Walter “Walt” Simonson (born September 2, 1946) is an American comic book writer and artist.
Simonson’s breakthrough illustration job was Manhunter, a backup feature in DC’s Detective Comics written by Archie Goodwin. In a 2000 interview, Simonson recalled that “What Manhunter did was to establish me professionally. Before Manhunter, I was one more guy doing comics; after Manhunter, people in the field knew who I was. It’d won a bunch of awards the year that it ran, and after that, I really had no trouble finding work.”
Simonson is best known for his work on Marvel Comics’ The Mighty Thor and X-Factor (the latter being a collaboration with his wife Louise Simonson). Simonson took nearly complete control of Thor, during which he transformed Thor into a frog for three issues and introduced the supporting character Beta Ray Bill, an alien warrior who unexpectedly proved worthy to wield Thor’s hammer, Mjolnir. He started as writer & artist with issue #337 (Nov. 1983) and continued until #367 (May 1986). Sal Buscema became the artist on the title with #368 but Simonson continued to write the book until issue #382 (Aug. 1987).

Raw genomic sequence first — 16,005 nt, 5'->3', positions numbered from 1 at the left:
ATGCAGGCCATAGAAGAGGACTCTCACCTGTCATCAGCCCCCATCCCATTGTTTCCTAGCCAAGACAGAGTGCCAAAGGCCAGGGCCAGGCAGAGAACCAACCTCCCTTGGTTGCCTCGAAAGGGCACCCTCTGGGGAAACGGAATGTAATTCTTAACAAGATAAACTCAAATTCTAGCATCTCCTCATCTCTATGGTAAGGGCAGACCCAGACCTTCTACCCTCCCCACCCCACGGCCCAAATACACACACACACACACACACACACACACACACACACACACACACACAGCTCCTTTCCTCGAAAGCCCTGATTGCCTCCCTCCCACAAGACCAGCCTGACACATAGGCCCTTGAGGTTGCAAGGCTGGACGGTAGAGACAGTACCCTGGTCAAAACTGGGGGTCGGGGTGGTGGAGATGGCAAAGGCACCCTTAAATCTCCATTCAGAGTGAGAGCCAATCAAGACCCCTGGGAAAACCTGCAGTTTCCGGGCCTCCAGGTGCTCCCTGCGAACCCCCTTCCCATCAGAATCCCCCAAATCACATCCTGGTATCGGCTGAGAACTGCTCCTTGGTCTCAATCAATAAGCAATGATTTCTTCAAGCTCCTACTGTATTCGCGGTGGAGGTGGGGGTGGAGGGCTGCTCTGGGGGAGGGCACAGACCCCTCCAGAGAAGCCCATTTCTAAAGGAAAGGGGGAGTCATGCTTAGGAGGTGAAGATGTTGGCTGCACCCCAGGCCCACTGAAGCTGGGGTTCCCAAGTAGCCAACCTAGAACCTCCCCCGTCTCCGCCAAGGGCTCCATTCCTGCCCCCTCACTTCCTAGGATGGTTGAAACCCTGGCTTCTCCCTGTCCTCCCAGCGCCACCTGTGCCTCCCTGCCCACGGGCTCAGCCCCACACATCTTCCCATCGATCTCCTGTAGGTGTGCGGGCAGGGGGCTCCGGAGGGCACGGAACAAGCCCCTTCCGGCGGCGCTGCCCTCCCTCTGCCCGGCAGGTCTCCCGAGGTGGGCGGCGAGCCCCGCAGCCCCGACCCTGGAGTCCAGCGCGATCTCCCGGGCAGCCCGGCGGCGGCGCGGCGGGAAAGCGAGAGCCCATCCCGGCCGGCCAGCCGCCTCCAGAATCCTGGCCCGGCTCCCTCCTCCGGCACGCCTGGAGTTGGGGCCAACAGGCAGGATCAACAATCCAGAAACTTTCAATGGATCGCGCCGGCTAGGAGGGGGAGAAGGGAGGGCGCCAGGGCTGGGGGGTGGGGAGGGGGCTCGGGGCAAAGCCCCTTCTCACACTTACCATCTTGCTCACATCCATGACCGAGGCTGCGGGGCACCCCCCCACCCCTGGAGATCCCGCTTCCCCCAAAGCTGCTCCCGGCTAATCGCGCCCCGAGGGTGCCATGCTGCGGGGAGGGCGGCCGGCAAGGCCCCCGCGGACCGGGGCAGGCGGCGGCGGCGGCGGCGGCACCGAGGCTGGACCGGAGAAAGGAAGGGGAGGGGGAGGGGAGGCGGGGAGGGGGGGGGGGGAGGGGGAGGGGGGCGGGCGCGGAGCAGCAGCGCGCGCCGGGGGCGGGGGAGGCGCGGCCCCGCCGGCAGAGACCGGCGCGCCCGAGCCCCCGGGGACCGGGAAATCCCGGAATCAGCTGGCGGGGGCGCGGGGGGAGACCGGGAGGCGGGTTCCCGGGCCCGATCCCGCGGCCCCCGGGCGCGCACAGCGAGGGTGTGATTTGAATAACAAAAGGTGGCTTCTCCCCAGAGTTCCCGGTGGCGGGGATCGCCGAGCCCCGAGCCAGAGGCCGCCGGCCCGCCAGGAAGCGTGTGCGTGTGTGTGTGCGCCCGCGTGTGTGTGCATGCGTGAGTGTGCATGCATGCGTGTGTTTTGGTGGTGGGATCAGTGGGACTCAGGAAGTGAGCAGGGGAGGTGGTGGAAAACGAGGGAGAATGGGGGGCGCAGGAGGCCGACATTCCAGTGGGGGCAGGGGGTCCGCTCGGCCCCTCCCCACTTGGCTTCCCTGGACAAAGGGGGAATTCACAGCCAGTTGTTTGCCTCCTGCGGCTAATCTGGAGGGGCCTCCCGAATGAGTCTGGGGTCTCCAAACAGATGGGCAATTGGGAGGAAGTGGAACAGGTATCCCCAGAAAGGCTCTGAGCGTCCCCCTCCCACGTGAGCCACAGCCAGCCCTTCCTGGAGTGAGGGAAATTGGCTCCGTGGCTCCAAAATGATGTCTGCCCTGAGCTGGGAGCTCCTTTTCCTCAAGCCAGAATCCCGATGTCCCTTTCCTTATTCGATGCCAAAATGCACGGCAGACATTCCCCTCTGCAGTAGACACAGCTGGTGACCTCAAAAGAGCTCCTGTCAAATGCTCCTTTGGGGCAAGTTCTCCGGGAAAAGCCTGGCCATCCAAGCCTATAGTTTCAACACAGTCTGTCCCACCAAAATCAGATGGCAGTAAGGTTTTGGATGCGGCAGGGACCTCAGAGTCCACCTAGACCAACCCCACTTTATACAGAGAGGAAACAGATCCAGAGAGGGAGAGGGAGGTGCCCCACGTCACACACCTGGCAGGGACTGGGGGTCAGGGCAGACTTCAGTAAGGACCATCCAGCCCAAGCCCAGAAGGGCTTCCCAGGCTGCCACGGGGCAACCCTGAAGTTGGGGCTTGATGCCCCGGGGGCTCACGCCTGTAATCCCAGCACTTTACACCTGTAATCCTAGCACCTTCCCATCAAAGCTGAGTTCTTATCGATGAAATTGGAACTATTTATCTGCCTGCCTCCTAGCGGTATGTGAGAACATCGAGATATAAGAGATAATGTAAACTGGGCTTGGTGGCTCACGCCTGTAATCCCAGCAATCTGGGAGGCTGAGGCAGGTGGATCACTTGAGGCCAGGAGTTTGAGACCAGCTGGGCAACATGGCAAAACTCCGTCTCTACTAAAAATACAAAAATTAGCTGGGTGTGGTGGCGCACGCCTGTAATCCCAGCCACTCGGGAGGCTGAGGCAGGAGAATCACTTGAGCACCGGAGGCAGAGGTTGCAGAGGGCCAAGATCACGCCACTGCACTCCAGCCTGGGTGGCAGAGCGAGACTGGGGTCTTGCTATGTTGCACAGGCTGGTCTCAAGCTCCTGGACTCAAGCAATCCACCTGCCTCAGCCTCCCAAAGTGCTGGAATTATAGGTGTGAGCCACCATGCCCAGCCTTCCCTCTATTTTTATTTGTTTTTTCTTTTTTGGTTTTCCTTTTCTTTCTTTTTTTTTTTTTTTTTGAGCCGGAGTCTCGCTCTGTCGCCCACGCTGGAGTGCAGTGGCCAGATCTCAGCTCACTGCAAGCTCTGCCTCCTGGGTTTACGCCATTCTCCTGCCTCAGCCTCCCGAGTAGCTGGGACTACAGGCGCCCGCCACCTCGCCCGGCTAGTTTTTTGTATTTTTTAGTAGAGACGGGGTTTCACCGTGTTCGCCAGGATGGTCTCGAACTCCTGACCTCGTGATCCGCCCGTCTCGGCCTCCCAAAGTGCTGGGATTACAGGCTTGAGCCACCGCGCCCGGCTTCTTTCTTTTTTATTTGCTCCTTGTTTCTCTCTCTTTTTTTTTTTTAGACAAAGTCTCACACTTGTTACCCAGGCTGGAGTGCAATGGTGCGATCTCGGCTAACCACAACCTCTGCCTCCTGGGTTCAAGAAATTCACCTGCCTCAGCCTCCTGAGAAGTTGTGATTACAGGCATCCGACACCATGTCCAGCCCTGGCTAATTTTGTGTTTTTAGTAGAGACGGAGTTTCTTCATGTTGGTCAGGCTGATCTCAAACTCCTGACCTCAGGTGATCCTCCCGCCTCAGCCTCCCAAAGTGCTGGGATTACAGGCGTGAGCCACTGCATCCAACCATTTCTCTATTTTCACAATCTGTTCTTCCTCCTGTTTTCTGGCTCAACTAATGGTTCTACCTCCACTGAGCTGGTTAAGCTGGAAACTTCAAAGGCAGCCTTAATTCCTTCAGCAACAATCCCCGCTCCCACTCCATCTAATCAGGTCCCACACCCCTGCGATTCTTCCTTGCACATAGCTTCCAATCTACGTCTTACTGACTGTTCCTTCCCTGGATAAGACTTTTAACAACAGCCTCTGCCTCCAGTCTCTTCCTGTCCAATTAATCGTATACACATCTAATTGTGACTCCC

Simonson became writer of the Fantastic Four with issue #334 (Dec. 1989), and three issues later began penciling and inking as well (#337, coincidentally the same issue number he started as writer & artist of Thor).
From 2003 to 2006, he drew the four issue prestige mini-series Elric: The Making of a Sorcerer, written by Elric‘s creator, Michael Moorcock. This series was collected as a 192 page graphic novel in 2007 by DC. He continued to work for DC in 2006 writing Hawkgirl, with pencillers Howard Chaykin, Joe Bennett, and Renato Arlem.
Recent work includes cover artwork for a Bat Lash mini-series and the ongoing series Vigilante, as well as writing a Wildstorm comic book series based on the online role-playing game World of Warcraft for Wildstorm. The Warcraft series ran 25 issues and was co-written with his wife, Louise Simonson.
Walt Simonson first drew Batman during his acclaimed Manhunter stories with Archie Goodwin; he also drew a handful of issues of both Batman and Detective Comics in the late 70s and early 80s. His last Batman comic art to date was, as far as I can tell, a Batman Black & White story in 1996.
However, he’s found time to do numerous covers and sketches of the Dark Knight over the years in between his legendary runs on The Mighty Thor, Fantastic Four and Orion, to name a few.
Walt Simonson is one of comic’s true originals in my opinion. Though his debt to Kirby is apparent, he takes that influence and, like John Romita Jr., makes his work unmistakeably his own.